Answer of January 2020


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Clinical History:

56-year-old male patient was admitted for abdominal pain and fever. Patient was an alcoholic and had history of poorly controlled DM. Laboratory findings showed elevated white cell count and inflammatory markers. Contrast CT Abdomen was performed as initial investigation. Later the patient developed confusion and contrast MRI of the brain was performed for assessment.

Fig. 1 Contrast CT Abdomen

Fig. 2 Contrast CT in lung window

Fig. 6 Diffusion weight imaging (DWI) (left side) and ADC map (right side) of our patient, demonstrating restricted diffusion of the thickened uvea.


Image Findings:

Diffuse scleral and uveal thickening with enhancement is noted in the left ocular globe. The signal of the vitreous on the left side is not completely suppressible on FLAIR sequence. The left eye is smaller with absence of lens, the result of prior phakectomy and vitreous sampling.  


Left endophthalmitis, with history of prior phakectomy and vitreous sampling. The patient had disseminated sepsis, with blood culture yielding Klebsiella pneumoniae.


Endophthalmitis usually signifies infection, either bacterial or fungal, of the vitreous or aqueous humor. It is an uncommon ophthalmological emergency need to be treated early and aggressively in order to preserve visual function. Classical symptoms include red and painful eye with blurring of vision. Patient may have a history of recent eye surgery (e.g. cataract), penetrating trauma or partially/inadequately treated orbital cellulitis, as most endophthalmitis is secondary to exogeneous causes. On physical examination the affected eye shows conjunctival injection, chemosis, clouding of cornea, hypopyon, reduced/absent red reflex, poor fundal view due to intra-ocular inflammation and elevated intra-ocular pressure. There may be a reduction in visual acuity, which could deteriorate fast if untreated. Although it remains a clinical diagnosis, delayed and mis-diagnosis is not uncommon as classical symptoms may be lacking or not obvious. The most common mis-diagnosis is anterior uveitis. Usual causative organisms include Staphylococcus aureus, Klebsiella pneumoniae, Candida and Aspergillus species.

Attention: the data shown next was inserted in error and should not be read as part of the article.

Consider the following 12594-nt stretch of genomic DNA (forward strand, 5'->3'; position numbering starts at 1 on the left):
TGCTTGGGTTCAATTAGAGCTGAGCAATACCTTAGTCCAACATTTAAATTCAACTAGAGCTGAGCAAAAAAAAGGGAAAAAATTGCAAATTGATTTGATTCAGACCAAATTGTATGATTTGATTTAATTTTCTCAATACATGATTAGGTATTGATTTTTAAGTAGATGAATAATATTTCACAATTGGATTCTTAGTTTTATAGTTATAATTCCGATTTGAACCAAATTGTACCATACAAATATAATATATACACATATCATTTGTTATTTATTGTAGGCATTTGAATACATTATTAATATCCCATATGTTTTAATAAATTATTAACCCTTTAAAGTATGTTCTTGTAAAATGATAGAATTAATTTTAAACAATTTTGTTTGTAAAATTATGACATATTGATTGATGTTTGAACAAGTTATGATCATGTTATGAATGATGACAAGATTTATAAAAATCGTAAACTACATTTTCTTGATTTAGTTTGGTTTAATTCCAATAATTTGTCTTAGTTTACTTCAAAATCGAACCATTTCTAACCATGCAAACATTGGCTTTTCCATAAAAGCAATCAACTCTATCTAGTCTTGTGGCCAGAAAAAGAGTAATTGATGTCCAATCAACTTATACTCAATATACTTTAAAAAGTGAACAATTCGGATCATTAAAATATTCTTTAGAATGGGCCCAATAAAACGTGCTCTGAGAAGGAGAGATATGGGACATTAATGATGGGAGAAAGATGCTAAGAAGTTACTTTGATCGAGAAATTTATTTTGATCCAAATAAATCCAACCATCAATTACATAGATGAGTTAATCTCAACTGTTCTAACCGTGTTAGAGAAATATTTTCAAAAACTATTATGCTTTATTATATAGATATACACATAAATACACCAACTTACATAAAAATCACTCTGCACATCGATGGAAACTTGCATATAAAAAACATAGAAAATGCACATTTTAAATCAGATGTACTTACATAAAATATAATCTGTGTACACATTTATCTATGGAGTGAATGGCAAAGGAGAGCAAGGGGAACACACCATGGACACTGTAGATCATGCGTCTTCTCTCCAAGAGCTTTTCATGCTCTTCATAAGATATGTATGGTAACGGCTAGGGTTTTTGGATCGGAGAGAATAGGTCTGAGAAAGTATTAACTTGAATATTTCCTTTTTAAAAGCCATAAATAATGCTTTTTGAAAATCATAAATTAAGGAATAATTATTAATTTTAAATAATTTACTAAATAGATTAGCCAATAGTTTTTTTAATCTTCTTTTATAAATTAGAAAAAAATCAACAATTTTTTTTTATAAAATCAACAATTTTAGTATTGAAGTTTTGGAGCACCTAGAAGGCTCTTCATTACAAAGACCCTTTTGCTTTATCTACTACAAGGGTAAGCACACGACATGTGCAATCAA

Uncommonly, endophthalmitis can develop secondary to hematogenous spread of pathogens (i.e. due to endogenous cause, accounting for 2-7% of all cases of endophthalmitis), e.g. bacterial septicemia, especially in patients who are immunocompromised (e.g. poorly controlled DM, renal failure) or intravenous drug addict. The patient in this case had concurrent liver abscesses and septic emboli within the lung (Fig. 1a and 1b), signifying the severity of disseminated Klebsiella infection.


Changes of endophthalmitis on CT could be subtle, including proptosis, mildly increased attenuation of the vitreous and diffuse scleral thickening and adjacent stranding (Fig. 7, from reference 1). MRI is more sensitive to changes of endophthalmitis. The affected eye will show scleral and uveal thickening with enhancement and restricted diffusion. Due to proteinaceous exudate within the ocular globe, the vitreous humous will show reduced signal intensity on T2 weighted imaging together with non-suppressible signal on FLAIR sequence. Study1 has shown that diffusion weighted sequence is useful in following up patient with endophthalmitis. A decrease of restricted diffusion with increase in mead ADC value correlates with good treatment response, which may be otherwise difficult to be assessed clinically.